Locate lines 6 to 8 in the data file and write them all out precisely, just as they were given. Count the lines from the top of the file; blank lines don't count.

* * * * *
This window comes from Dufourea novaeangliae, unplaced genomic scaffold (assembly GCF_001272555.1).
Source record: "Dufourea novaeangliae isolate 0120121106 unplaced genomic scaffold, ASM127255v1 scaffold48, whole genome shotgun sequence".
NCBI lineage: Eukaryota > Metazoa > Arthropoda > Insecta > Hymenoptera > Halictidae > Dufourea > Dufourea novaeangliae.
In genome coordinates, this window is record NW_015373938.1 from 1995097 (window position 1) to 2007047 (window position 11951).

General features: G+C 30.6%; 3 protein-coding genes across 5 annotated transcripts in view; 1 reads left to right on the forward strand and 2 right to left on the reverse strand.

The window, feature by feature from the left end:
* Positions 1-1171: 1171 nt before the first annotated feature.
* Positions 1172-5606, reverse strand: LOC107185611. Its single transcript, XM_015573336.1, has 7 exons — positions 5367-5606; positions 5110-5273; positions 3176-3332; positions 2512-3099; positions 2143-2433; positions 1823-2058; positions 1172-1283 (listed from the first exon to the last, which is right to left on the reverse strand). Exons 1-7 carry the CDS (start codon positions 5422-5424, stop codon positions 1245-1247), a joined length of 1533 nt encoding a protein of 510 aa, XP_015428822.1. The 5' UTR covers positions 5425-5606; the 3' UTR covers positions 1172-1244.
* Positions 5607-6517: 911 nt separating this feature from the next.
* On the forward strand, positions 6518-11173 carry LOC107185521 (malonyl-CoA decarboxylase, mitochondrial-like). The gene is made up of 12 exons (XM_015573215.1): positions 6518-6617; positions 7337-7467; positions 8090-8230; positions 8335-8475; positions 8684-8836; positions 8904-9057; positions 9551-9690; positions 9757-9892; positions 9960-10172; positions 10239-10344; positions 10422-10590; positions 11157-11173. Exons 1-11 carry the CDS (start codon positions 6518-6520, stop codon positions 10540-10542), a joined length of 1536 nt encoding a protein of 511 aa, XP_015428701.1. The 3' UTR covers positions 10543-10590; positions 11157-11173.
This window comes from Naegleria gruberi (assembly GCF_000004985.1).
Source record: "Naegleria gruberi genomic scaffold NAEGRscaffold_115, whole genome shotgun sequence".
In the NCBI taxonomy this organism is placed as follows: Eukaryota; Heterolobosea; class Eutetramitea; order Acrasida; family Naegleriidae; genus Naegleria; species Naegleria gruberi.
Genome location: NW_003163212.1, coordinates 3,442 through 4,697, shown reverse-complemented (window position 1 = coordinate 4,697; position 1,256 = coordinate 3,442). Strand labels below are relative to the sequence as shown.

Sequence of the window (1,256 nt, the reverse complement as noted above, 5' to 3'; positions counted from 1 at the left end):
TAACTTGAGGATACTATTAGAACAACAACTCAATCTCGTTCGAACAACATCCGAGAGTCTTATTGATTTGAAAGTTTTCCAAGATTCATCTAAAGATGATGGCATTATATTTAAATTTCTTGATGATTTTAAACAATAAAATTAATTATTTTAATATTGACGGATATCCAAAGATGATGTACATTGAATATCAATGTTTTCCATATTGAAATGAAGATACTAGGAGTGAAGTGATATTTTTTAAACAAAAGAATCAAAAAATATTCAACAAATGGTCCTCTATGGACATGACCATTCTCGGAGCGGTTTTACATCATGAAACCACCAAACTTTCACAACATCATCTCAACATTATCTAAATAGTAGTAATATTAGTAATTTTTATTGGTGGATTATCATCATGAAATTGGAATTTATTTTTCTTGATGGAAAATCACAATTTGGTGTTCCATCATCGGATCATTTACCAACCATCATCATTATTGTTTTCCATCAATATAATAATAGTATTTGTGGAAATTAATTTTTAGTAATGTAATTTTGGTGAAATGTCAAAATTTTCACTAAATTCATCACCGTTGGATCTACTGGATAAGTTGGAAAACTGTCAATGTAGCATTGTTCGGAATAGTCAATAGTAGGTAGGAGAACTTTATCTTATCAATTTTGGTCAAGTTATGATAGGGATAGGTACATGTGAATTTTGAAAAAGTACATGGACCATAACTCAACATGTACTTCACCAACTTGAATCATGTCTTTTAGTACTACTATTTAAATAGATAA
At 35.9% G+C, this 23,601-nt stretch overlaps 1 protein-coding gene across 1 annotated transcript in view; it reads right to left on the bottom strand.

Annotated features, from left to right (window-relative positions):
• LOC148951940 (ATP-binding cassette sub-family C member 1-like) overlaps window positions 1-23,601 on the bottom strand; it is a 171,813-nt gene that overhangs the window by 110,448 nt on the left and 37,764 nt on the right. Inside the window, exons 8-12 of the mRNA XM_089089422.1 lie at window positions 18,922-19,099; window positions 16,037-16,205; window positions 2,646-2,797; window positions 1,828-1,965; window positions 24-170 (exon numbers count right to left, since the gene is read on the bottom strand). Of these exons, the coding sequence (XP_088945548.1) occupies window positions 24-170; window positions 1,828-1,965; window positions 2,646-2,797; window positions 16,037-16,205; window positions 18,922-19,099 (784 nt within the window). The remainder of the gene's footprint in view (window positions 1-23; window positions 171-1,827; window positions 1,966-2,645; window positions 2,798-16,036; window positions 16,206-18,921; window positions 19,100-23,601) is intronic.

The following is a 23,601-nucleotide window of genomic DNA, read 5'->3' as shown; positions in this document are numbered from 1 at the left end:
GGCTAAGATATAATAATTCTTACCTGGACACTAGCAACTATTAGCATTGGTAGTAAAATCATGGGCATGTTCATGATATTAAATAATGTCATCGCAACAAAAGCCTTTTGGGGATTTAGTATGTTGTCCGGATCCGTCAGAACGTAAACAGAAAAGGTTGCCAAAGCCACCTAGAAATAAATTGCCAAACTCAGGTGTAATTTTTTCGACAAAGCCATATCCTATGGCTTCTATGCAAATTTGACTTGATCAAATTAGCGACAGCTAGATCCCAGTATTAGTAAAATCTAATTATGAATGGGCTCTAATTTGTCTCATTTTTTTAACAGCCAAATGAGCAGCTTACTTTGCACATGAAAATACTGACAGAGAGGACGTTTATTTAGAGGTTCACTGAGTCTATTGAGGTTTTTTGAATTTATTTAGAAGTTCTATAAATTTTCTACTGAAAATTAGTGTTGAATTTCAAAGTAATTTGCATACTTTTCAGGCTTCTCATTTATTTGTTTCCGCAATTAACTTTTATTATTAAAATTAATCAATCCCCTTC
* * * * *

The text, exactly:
The window, feature by feature from the left end:
* Positions 1-1171: 1171 nt before the first annotated feature.
* Positions 1172-5606, reverse strand: LOC107185611. Its single transcript, XM_015573336.1, has 7 exons — positions 5367-5606; positions 5110-5273; positions 3176-3332; positions 2512-3099; positions 2143-2433; positions 1823-2058; positions 1172-1283 (listed from the first exon to the last, which is right to left on the reverse strand). Exons 1-7 carry the CDS (start codon positions 5422-5424, stop codon positions 1245-1247), a joined length of 1533 nt encoding a protein of 510 aa, XP_015428822.1. The 5' UTR covers positions 5425-5606; the 3' UTR covers positions 1172-1244.